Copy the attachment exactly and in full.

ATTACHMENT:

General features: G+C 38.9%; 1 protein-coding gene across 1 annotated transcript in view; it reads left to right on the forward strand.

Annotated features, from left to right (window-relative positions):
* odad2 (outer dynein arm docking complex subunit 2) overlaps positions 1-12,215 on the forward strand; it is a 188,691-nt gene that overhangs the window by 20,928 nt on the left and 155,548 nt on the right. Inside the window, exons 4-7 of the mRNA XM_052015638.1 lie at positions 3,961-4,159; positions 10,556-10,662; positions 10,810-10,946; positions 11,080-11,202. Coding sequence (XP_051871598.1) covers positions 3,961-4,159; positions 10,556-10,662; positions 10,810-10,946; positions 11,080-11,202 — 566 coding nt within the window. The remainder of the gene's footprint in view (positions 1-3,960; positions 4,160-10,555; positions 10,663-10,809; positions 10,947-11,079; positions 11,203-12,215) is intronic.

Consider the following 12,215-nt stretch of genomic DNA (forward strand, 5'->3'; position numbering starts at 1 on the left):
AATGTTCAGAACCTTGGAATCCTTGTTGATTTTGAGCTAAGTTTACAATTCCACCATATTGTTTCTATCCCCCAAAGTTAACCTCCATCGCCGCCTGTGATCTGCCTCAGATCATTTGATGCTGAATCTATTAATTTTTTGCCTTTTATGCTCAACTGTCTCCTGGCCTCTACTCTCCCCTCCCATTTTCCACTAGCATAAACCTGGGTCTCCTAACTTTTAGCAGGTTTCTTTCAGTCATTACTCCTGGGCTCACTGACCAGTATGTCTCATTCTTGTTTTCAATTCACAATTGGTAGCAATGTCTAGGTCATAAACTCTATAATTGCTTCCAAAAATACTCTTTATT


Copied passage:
General features: G+C 38.9%; 1 protein-coding gene across 1 annotated transcript in view; it reads left to right on the forward strand.

Annotated features, from left to right (window-relative positions):
* odad2 (outer dynein arm docking complex subunit 2) overlaps positions 1-12,215 on the forward strand; it is a 188,691-nt gene that overhangs the window by 20,928 nt on the left and 155,548 nt on the right. Inside the window, exons 4-7 of the mRNA XM_052015638.1 lie at positions 3,961-4,159; positions 10,556-10,662; positions 10,810-10,946; positions 11,080-11,202. Coding sequence (XP_051871598.1) covers positions 3,961-4,159; positions 10,556-10,662; positions 10,810-10,946; positions 11,080-11,202 — 566 coding nt within the window. The remainder of the gene's footprint in view (positions 1-3,960; positions 4,160-10,555; positions 10,663-10,809; positions 10,947-11,079; positions 11,203-12,215) is intronic.

Consider the following 12,215-nt stretch of genomic DNA (forward strand, 5'->3'; position numbering starts at 1 on the left):
AATGTTCAGAACCTTGGAATCCTTGTTGATTTTGAGCTAAGTTTACAATTCCACCATATTGTTTCTATCCCCCAAAGTTAACCTCCATCGCCGCCTGTGATCTGCCTCAGATCATTTGATGCTGAATCTATTAATTTTTTGCCTTTTATGCTCAACTGTCTCCTGGCCTCTACTCTCCCCTCCCATTTTCCACTAGCATAAACCTGGGTCTCCTAACTTTTAGCAGGTTTCTTTCAGTCATTACTCCTGGGCTCACTGACCAGTATGTCTCATTCTTGTTTTCAATTCACAATTGGTAGCAATGTCTAGGTCATAAACTCTATAATTGCTTCCAAAAATACTCTTTATT